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Read about the people of Albania in this section.  I think I can safely say that I have never found a more friendly or hospitable people than the Albanians.  They will do anything to help a stranger out, if they can.  A miserable contrast to some of the folk who live in my country, England.


The character of the Albanian people reflects their climate and the Mediterranean location of their country.  That is, they are excitable, kind, generous, and taken to obvious displays of emotion.  My over-riding memory of dealing with Albanians is their friendliness.  Absolutely nothing was too much trouble for them, and they were always willing to help a stranger in their country.  This is perhaps not surprising, as the Albanian people are under influence of the 'Kanun' - a spiritual guide that states (among other things) that they must show hospitality to strangers.  This again was evident during the Kosovo crisis, where Albanians happily took Kosovan refugees into their homes for food and shelter.

In the cafe

Albanian styles and fashions are very much influenced by Italy.  Italy is just across the Adriatic sea, and so Italian television channels are easily obtained in Albania.  In fact, most Albanians can speak some Italian, as a consequence of years of watching Italian TV.  In general, Albanians enjoy nothing more than standing around chatting, or sitting in the many bars in Tirana drinking raki (an extremely potent spirit made from grapes) and putting the world to rights.  When I worked in Albania, my hosts (in the top picture) would offer me copious quantities of cognac and raki, even first thing in the morning, and refused to allow me to pay, even though their salaries are low (skilled workers are paid around $5 per day).

Main street

A most interesting experience was waiting at Rinas airport for a number of visitors relating to the project that I was working on at the time.  This involved a wait of around 6 hours.  At Heathrow this would have been hard to endure, but at Rinas it was fascinating.  First thing of interest was the attitude of the Albanian police.  They repeatedly tried to move back the crowds waiting for people from the airport entrance, for no apparent reason other than to display their authority (they are armed as well).  Next, a woman collapsed, and everyone nearby rushed to her aid.  My Albanian colleague Besnik told me that she had just been informed that her father was dead.  Once again, I was amazed at how sympathetic and helpful strangers were to this woman.  This would never happen in England.  It really is fascinating to see another culture in action.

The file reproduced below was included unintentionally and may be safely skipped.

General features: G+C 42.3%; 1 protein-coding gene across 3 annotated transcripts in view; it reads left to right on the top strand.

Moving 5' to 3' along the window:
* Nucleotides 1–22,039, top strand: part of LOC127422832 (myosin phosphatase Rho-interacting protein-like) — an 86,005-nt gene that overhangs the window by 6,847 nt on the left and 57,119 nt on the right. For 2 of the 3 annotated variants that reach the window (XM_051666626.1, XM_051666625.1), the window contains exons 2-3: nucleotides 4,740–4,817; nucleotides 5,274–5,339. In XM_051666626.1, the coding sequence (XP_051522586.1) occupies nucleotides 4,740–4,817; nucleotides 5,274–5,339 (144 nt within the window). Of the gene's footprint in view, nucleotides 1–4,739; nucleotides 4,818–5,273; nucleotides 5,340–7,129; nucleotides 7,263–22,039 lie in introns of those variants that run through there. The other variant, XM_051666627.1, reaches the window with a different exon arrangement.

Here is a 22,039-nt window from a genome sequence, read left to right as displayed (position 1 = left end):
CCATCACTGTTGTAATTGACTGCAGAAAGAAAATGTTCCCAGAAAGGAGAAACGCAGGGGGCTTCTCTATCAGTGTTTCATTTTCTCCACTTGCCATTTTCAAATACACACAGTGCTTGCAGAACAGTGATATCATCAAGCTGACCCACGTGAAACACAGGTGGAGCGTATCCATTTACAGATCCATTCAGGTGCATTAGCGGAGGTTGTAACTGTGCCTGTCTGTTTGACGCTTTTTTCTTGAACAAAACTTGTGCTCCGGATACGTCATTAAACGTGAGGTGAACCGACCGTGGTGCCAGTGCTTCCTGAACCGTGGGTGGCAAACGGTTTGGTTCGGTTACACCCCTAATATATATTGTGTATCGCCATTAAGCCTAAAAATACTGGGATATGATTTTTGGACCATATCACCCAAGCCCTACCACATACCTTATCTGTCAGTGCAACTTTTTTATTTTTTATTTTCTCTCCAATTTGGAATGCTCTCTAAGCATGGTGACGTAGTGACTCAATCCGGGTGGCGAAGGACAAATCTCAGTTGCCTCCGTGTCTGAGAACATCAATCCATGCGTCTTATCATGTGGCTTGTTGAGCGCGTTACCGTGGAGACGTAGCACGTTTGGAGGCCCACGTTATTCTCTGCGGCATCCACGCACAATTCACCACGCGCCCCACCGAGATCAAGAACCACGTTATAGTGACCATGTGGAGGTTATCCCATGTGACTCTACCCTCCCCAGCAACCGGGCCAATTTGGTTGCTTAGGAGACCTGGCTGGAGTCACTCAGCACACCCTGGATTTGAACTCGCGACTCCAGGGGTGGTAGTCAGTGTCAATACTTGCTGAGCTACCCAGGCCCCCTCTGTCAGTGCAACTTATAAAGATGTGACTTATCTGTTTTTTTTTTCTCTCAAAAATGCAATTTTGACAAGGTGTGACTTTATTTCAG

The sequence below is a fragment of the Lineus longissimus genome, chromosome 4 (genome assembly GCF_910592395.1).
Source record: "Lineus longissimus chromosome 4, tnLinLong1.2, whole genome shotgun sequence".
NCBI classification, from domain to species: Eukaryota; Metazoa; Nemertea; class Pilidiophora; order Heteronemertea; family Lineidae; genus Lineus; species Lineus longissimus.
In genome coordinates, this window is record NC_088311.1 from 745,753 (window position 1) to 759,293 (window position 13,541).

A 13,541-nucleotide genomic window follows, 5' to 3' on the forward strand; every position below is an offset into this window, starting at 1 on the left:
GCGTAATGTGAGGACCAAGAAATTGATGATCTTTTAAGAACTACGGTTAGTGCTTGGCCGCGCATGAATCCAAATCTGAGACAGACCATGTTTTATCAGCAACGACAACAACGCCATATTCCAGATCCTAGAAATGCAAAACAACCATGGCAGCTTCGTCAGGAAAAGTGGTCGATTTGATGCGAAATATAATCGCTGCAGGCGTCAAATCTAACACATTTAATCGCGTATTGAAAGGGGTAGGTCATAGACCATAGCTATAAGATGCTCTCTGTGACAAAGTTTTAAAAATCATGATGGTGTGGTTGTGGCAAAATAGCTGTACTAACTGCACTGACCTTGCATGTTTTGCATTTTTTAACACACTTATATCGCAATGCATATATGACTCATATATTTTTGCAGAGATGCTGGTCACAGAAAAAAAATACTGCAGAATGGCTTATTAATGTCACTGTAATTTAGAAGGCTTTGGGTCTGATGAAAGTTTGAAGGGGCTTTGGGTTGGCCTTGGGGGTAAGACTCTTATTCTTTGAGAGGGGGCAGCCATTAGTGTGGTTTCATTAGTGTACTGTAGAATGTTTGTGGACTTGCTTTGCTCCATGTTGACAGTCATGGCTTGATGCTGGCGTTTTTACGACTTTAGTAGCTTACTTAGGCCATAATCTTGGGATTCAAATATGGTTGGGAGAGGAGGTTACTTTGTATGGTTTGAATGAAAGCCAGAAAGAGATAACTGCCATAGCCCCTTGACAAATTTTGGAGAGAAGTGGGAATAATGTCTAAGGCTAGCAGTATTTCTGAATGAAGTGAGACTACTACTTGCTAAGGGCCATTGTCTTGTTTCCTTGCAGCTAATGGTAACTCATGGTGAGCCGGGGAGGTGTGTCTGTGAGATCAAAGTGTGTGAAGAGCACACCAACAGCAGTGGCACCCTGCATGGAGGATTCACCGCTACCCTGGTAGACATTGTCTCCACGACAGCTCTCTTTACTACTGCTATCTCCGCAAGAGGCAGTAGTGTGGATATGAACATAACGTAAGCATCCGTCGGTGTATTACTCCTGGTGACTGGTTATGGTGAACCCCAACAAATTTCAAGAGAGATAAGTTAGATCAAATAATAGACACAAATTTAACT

The final two pictures on this page show how Albanians like to amuse themselves in their leisure time.  Both pictures were taken in the Dajti mountains - a range that is around 20 km from Tirana (it is interesting to note that the roads used to get there climb steeply up a mountain side, and are used by Albanian driving instructors and their pupils ...).  The picture above shows a group of Albanian school children playing football and generally having fun.  The picture below shows a couple of chalets where holidaymakers can stay for a while.  In contrast to Tirana, the air is fresh and the scenery beautiful in this part of the country.

Holiday Homes

To finish up, I would simply state that the Albanians are a very friendly people.  They are a bit intolerant by western standards - homosexuality and being a member of an ethnic minority (e.g. a gypsy) may elicit a negative reaction, as England's black footballers discovered when they played an international game in Tirana recently.  However, where many sources deliver warnings about travelling around in Tirana or going out at night, all I would say is that in three weeks I never once felt threatened or in any danger from the local population.